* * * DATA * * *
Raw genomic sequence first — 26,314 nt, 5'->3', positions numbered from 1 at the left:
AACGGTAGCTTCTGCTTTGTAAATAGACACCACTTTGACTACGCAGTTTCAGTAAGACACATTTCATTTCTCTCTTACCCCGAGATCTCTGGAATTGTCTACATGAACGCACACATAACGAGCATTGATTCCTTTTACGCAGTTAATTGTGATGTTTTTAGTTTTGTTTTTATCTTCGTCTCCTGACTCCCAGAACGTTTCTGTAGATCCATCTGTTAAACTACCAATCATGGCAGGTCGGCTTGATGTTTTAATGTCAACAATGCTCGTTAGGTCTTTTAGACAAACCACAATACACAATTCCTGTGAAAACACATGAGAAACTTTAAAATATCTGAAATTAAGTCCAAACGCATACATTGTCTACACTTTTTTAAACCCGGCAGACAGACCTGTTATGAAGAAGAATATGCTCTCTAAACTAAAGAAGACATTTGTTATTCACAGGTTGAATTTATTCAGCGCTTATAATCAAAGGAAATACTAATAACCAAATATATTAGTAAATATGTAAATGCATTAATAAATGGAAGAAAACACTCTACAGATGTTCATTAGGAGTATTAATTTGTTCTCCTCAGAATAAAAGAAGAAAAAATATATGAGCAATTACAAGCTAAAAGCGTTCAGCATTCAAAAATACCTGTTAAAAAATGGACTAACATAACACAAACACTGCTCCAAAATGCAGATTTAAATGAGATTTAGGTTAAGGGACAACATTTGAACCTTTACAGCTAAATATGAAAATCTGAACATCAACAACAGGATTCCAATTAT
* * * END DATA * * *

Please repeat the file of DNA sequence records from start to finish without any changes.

Raw genomic sequence first — 26,314 nt, 5'->3', positions numbered from 1 at the left:
AACGGTAGCTTCTGCTTTGTAAATAGACACCACTTTGACTACGCAGTTTCAGTAAGACACATTTCATTTCTCTCTTACCCCGAGATCTCTGGAATTGTCTACATGAACGCACACATAACGAGCATTGATTCCTTTTACGCAGTTAATTGTGATGTTTTTAGTTTTGTTTTTATCTTCGTCTCCTGACTCCCAGAACGTTTCTGTAGATCCATCTGTTAAACTACCAATCATGGCAGGTCGGCTTGATGTTTTAATGTCAACAATGCTCGTTAGGTCTTTTAGACAAACCACAATACACAATTCCTGTGAAAACACATGAGAAACTTTAAAATATCTGAAATTAAGTCCAAACGCATACATTGTCTACACTTTTTTAAACCCGGCAGACAGACCTGTTATGAAGAAGAATATGCTCTCTAAACTAAAGAAGACATTTGTTATTCACAGGTTGAATTTATTCAGCGCTTATAATCAAAGGAAATACTAATAACCAAATATATTAGTAAATATGTAAATGCATTAATAAATGGAAGAAAACACTCTACAGATGTTCATTAGGAGTATTAATTTGTTCTCCTCAGAATAAAAGAAGAAAAAATATATGAGCAATTACAAGCTAAAAGCGTTCAGCATTCAAAAATACCTGTTAAAAAATGGACTAACATAACACAAACACTGCTCCAAAATGCAGATTTAAATGAGATTTAGGTTAAGGGACAACATTTGAACCTTTACAGCTAAATATGAAAATCTGAACATCAACAACAGGATTCCAATTAT